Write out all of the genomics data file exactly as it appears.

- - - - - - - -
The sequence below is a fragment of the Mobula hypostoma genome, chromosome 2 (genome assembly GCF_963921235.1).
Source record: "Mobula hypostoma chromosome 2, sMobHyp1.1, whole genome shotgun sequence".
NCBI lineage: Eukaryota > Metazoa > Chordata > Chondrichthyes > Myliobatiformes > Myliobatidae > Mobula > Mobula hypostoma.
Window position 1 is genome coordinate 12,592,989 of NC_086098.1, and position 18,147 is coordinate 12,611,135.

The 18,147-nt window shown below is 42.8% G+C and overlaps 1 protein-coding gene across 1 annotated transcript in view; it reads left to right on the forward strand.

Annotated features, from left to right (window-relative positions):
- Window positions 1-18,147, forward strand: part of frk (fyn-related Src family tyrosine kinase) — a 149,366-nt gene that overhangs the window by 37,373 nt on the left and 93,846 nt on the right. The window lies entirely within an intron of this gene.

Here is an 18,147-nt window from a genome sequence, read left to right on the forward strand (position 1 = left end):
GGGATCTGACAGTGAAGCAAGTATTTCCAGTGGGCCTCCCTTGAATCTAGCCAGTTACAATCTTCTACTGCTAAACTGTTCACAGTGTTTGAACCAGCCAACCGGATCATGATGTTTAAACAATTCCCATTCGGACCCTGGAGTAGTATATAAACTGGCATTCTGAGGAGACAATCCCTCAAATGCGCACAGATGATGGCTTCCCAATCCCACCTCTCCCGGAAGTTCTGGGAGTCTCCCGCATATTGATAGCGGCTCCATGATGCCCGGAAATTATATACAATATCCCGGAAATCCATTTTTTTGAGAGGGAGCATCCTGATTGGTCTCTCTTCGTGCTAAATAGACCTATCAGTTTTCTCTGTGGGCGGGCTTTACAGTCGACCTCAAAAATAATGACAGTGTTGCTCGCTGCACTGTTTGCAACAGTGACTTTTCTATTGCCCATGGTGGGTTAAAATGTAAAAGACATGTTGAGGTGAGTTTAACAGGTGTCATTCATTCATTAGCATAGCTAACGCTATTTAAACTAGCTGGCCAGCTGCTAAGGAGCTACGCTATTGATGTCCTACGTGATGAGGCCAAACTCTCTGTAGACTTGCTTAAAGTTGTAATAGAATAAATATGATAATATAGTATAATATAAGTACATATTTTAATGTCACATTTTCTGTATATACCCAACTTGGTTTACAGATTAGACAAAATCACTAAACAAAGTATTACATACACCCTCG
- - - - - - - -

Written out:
The sequence below is a fragment of the Mobula hypostoma genome, chromosome 2 (genome assembly GCF_963921235.1).
Source record: "Mobula hypostoma chromosome 2, sMobHyp1.1, whole genome shotgun sequence".
NCBI lineage: Eukaryota > Metazoa > Chordata > Chondrichthyes > Myliobatiformes > Myliobatidae > Mobula > Mobula hypostoma.
Window position 1 is genome coordinate 12,592,989 of NC_086098.1, and position 18,147 is coordinate 12,611,135.

The 18,147-nt window shown below is 42.8% G+C and overlaps 1 protein-coding gene across 1 annotated transcript in view; it reads left to right on the forward strand.

Annotated features, from left to right (window-relative positions):
- Window positions 1-18,147, forward strand: part of frk (fyn-related Src family tyrosine kinase) — a 149,366-nt gene that overhangs the window by 37,373 nt on the left and 93,846 nt on the right. The window lies entirely within an intron of this gene.

Here is an 18,147-nt window from a genome sequence, read left to right on the forward strand (position 1 = left end):
GGGATCTGACAGTGAAGCAAGTATTTCCAGTGGGCCTCCCTTGAATCTAGCCAGTTACAATCTTCTACTGCTAAACTGTTCACAGTGTTTGAACCAGCCAACCGGATCATGATGTTTAAACAATTCCCATTCGGACCCTGGAGTAGTATATAAACTGGCATTCTGAGGAGACAATCCCTCAAATGCGCACAGATGATGGCTTCCCAATCCCACCTCTCCCGGAAGTTCTGGGAGTCTCCCGCATATTGATAGCGGCTCCATGATGCCCGGAAATTATATACAATATCCCGGAAATCCATTTTTTTGAGAGGGAGCATCCTGATTGGTCTCTCTTCGTGCTAAATAGACCTATCAGTTTTCTCTGTGGGCGGGCTTTACAGTCGACCTCAAAAATAATGACAGTGTTGCTCGCTGCACTGTTTGCAACAGTGACTTTTCTATTGCCCATGGTGGGTTAAAATGTAAAAGACATGTTGAGGTGAGTTTAACAGGTGTCATTCATTCATTAGCATAGCTAACGCTATTTAAACTAGCTGGCCAGCTGCTAAGGAGCTACGCTATTGATGTCCTACGTGATGAGGCCAAACTCTCTGTAGACTTGCTTAAAGTTGTAATAGAATAAATATGATAATATAGTATAATATAAGTACATATTTTAATGTCACATTTTCTGTATATACCCAACTTGGTTTACAGATTAGACAAAATCACTAAACAAAGTATTACATACACCCTCG